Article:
New Assessment Tool Designed To Improve Care Provided At Hospitals
A new assessment tool published today in the Journal of Hospital Medicine can help hospital medicine groups across the country improve their patient care and make their operations more effective.
Published as "The Key Principles and Characteristics of an Effective HMG," the self-assessment tool is comprised of 47 different characteristics of effective hospital medicine groups (HMGs) sorted into ten different principles. It outlines characteristics like the development of an annual budget, care coordination across care settings and "care that respects and responds to patient and family preferences, needs and values."
There is continuing growth in the specialty of hospital medicine, which concerns the medical care of acutely ill hospitalized patients. There are now more than 40,000 hospitalists—or doctors specialized in the care of patients in the hospital—across the United States. The Society of Hospital Medicine, which facilitated the creation of the characteristics, estimates that hospitalists are currently caring for patients in more than 3,200 hospitals.
The capabilities and performance of HMGs vary significantly, and there are few guidelines that HMGs can use as tools to help them improve. To address this deficiency, the Society of Hospital Medicine (SHM) and a panel of experts identified the key principles and characteristics of an effective HMG.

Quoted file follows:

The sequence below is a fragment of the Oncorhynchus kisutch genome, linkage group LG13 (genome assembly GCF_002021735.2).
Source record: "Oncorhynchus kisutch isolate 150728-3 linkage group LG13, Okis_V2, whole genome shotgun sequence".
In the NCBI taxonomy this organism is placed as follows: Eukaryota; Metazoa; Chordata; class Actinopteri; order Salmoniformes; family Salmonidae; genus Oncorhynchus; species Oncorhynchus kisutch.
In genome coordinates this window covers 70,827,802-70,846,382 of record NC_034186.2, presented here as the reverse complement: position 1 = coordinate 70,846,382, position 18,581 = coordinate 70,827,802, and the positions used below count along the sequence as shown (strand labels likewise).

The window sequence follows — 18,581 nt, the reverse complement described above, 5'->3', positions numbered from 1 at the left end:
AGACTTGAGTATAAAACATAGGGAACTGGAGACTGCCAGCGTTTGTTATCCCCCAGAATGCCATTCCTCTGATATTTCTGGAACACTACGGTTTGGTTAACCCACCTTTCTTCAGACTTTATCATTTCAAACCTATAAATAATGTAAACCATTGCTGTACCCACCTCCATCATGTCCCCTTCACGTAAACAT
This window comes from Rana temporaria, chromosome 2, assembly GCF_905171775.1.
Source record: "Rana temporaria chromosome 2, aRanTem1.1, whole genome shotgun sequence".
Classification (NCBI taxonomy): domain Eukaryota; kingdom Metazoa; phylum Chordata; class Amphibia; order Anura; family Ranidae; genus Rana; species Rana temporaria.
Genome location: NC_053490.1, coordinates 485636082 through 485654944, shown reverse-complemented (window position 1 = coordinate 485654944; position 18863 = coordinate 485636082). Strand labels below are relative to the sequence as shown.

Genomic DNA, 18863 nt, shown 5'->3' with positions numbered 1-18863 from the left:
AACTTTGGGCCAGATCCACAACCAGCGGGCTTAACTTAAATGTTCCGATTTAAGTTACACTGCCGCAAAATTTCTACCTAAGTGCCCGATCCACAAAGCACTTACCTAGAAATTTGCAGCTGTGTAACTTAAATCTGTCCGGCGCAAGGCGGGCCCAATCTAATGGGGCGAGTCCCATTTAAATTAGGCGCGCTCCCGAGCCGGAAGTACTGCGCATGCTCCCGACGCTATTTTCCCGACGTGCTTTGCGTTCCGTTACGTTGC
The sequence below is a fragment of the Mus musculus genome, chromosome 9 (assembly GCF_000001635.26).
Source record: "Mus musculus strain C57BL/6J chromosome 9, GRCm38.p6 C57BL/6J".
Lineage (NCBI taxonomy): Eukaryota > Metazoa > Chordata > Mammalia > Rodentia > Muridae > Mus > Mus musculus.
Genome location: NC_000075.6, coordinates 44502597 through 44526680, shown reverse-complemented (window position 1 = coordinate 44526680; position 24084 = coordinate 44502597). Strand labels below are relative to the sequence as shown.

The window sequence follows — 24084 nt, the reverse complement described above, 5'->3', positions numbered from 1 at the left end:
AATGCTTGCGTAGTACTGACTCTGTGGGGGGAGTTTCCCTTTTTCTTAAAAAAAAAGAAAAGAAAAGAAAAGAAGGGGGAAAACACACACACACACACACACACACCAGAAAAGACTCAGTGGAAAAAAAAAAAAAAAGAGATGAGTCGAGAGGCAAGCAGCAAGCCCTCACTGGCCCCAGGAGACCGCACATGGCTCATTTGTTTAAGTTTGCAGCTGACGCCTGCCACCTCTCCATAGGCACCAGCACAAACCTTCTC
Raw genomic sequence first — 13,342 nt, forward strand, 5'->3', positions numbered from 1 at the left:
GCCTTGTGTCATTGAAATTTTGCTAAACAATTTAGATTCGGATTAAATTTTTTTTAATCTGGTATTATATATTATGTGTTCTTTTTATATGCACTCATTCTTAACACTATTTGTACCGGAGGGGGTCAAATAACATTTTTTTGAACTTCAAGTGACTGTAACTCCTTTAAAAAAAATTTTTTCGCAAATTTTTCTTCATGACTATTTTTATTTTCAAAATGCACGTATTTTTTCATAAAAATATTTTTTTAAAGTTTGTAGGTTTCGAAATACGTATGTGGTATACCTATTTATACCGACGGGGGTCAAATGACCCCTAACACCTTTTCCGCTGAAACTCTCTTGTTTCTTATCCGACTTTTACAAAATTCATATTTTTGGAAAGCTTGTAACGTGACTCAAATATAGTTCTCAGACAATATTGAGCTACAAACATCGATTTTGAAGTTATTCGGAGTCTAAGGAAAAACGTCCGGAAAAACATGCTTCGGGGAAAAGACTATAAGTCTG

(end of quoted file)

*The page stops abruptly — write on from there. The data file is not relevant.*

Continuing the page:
"Just seven years ago, SHM's Core Competencies outlined what it meant to be a hospitalist. Today, we propose a framework that defines what it means to be an effective hospitalist group," said SHM president Eric Howell, MD, SFHM. "It's our hope that hospitalists, hospital executives and anyone involved in the care of hospitalized patients will use the framework to assess their hospitalist programs and improve them as appropriate."
Over a 2-year period, the principles and characteristics were developed based on expert opinion supplemented by feedback from more than 200 stakeholders representing a diverse group of hospitals and hospitalists. The result is a framework, which consists of 47 key characteristics organized under 10 principles, that defines the central role of hospitalists in coordinating team-based, patient-centered care in the acute care setting. The framework can be used to identify strengths, weaknesses, opportunities, and challenges. The 10 principles include ways to encourage:
- Effective leadership
- Engaged hospitalists
- Adequate resources
- Effective planning and management infrastructure
- Alignment of HMGs with hospitals and/or health systems
- Care coordination
- Consideration of key clinical issues, such as teaching, quality, safety, efficiency, and the patient/family experience
- A thoughtful and rational approach to clinical activities
- A practice model that is patient- and family-centered, team-based, and emphasizes effective communication and care coordination
- Recruitment and retention of qualified clinicians
"The framework is designed to be aspirational, helping to 'raise the bar' for the specialty of hospital medicine," said co-author Patrick Cawley, MD, MHM, chief executive officer at the Medical University of South Carolina (MUSC) Medical Center in Charleston, South Carolina.
Cawley sees the principles as a longstanding reference document for all hospitalists and their groups.
"In the long-term, SHM envisions that hospitals and HMGs everywhere will use it to conduct self-assessments and develop pathways for improvement, resulting in better healthcare and patient care."